How Enterprise Data Management (EDM) can reduce finance's reliance on IT

December 9, 2021 | 6 minute read
Charles Homs
VP Global Competitive Strategies
Nick Stankovic
Senior Director, EPM Global Competitive Strategies, Oracle
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The global Covid-19 pandemic has significantly changed the world as we knew it. Disruptions in global supply chains, migrations from brick and mortar to online business activities and sales, and the   unforeseen great resignation trend has been unprecedented. According to PwC, over 65% of workers are looking for new jobs, and that rate could get higher before things stabilize.

In addition, companies are facing challenges through acquisitions, customer demands, new business models, redesigning business processes and enterprise structures, and moving to cloud, multi-cloud, or a hybrid approach of cloud and on-premises systems. The new normal is all about being a more virtual, online, and digitally run organization, and companies are looking for innovative technologies to help them succeed.

Modern cloud applications are a critical part of the change process, but consistent enterprise data is key to supporting these transformational changes. Traditionally, companies have used MDM (master data management) to keep their data consistent and reliable. But traditional MDM requires a set of technical tools, and it relies on a centralized, IT-driven approach that creates complexity in today’s dynamic, data-driven enterprises. Companies need a next-generation enterprise data management solution that reduces reliance on IT. It should support flexible modeling and let business decision makers manage data changes collaboratively.

What is enterprise data?

Enterprise data provides the valuable insights that helps companies record, report, and plan their business—even in uncertain economic times. If we unpack this further, enterprise data includes master data, reference data, and metadata that describes the data used in line-of-business applications (such as finance or HR).

Enterprise data can be illustrated by a simple example: 

When you buy something, you get a purchase receipt that itemizes the products and services, the merchant location, the employee that served you, the transaction date, and other buyer and payment details. Typically, this transaction is posted to a revenue account, and any associated costs are posted to an expense account within a general ledger. A cost center typically records the entity, location or department related to this transaction. Metrics such as gross margin represent a rollup of underlying revenue and expense accounts. To consistently calculate margin across the enterprise, your systems use reporting metadata to indicate consolidation at each rollup level.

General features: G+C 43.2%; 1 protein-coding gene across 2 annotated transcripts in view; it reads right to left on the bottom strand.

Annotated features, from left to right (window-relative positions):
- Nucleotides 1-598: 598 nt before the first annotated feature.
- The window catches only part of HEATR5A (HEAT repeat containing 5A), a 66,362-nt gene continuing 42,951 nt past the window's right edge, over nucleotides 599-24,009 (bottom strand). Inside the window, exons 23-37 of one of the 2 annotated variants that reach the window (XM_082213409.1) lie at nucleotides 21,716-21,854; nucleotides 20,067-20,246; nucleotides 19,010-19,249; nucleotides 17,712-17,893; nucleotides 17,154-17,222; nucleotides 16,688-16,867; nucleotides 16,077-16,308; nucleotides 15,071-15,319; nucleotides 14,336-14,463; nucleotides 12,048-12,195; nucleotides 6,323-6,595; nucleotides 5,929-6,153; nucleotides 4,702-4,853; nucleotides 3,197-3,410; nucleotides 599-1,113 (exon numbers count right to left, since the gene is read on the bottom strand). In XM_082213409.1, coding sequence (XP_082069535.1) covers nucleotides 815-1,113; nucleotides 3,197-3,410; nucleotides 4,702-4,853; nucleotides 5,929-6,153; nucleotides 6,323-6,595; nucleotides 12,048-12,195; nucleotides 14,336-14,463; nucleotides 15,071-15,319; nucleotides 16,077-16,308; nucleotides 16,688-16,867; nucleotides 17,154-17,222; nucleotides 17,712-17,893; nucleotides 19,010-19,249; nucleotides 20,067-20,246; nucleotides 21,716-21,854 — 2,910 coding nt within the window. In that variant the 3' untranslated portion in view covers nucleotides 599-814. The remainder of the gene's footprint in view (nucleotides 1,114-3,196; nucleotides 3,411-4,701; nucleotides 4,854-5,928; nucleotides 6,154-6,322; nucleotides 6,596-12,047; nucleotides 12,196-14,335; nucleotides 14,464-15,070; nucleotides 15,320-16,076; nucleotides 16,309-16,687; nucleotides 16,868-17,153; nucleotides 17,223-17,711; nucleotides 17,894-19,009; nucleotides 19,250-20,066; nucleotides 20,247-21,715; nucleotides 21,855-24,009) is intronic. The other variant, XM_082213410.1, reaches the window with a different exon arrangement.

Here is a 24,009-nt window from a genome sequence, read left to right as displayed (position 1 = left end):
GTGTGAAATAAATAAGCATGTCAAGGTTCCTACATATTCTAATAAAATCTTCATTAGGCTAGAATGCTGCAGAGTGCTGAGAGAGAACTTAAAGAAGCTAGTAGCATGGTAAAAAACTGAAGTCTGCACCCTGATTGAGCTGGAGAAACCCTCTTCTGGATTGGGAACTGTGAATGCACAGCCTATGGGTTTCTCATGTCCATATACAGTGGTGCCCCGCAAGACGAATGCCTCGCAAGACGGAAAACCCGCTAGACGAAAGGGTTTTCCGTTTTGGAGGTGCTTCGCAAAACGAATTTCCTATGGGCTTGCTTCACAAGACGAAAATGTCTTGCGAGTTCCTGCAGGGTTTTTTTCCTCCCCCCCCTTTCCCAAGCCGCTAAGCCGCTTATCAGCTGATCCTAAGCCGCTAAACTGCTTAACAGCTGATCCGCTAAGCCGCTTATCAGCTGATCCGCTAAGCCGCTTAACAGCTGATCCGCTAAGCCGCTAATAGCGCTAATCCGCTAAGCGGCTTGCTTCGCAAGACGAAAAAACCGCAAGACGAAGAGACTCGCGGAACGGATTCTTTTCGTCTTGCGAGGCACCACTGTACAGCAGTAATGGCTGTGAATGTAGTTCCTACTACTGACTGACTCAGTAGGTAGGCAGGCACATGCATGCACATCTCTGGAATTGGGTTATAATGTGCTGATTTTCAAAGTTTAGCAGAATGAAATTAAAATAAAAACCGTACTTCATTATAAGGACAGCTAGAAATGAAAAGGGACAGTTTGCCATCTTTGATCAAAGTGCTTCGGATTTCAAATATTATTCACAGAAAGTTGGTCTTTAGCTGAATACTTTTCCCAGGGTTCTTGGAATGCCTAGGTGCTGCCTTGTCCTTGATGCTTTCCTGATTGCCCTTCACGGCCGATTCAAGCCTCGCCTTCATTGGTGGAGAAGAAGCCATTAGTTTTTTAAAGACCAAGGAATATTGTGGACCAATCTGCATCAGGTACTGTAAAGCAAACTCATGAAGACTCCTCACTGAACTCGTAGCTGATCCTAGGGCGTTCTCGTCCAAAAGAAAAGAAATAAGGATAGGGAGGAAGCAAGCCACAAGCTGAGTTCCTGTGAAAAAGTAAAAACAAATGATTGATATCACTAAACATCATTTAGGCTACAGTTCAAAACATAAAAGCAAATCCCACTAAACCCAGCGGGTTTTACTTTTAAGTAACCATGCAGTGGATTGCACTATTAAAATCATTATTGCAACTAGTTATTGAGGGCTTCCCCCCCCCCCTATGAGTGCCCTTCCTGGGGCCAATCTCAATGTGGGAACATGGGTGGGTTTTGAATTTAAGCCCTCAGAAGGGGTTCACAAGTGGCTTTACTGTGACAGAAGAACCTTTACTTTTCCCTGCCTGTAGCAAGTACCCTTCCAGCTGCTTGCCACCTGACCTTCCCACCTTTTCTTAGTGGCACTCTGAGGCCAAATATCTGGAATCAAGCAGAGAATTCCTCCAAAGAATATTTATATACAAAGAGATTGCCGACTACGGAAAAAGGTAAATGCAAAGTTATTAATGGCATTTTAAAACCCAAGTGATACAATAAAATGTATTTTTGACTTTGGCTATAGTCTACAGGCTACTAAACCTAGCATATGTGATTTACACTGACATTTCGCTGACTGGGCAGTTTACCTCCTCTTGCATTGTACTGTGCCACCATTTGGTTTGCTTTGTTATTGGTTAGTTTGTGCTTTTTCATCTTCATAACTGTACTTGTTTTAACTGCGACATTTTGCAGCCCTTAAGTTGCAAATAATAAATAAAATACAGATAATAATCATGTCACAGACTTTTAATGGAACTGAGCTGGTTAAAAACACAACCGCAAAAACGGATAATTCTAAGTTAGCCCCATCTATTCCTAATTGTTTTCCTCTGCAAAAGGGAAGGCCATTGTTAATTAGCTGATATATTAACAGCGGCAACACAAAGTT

Moreover, every enterprise has its own unique terminology to describe market segments, industry classifications, and geographic locations. Through enterprise data definition, you organize products, markets, customers, and regions in a language that everyone in the company shares. This helps ensure that you can accurately record and report on business performance. All these data elements associated with the purchase transaction, and the descriptive elements about the transaction, represent enterprise data.

 Examples of enterprise data in the CFO’s office may include:

  • Chart of accounts
  • Organization or cost center structures
  • Legal entity and ownership hierarchies
  • Market segments
  • Product categories

Why traditional MDM approaches fall short

Companies need transformational agility more than ever before and managing enterprise data can either help or hinder these transformations. Traditional MDM is not designed with agility in mind, resulting in reconciliation issues, inconsistent and unreliable data, difficult or unmanageable acquisitions or re-orgs, and heavy reliance on IT governance.

Typical MDM limitations can include:

  • Top down, big bang approach: Companies are faced with long projects, limited early wins, and a higher probability of failure—or, at best, late delivery.
  • Upfront consensus: Organizations are pressured to align terms, definitions, data sharing policies, governance workflows, and reporting hierarchies at the start of a project.
  • Lack of context: Traditional MDM has an overwhelming reliance on a common, abstracted maintenance structure that fails to capture application-specific nuances and lacks adequate context to be compelling to business audiences.
  • Inflexible: MDM is often unable to absorb new projects or new applications due to modeling, sharing, filtering, security, or rationalization complexities.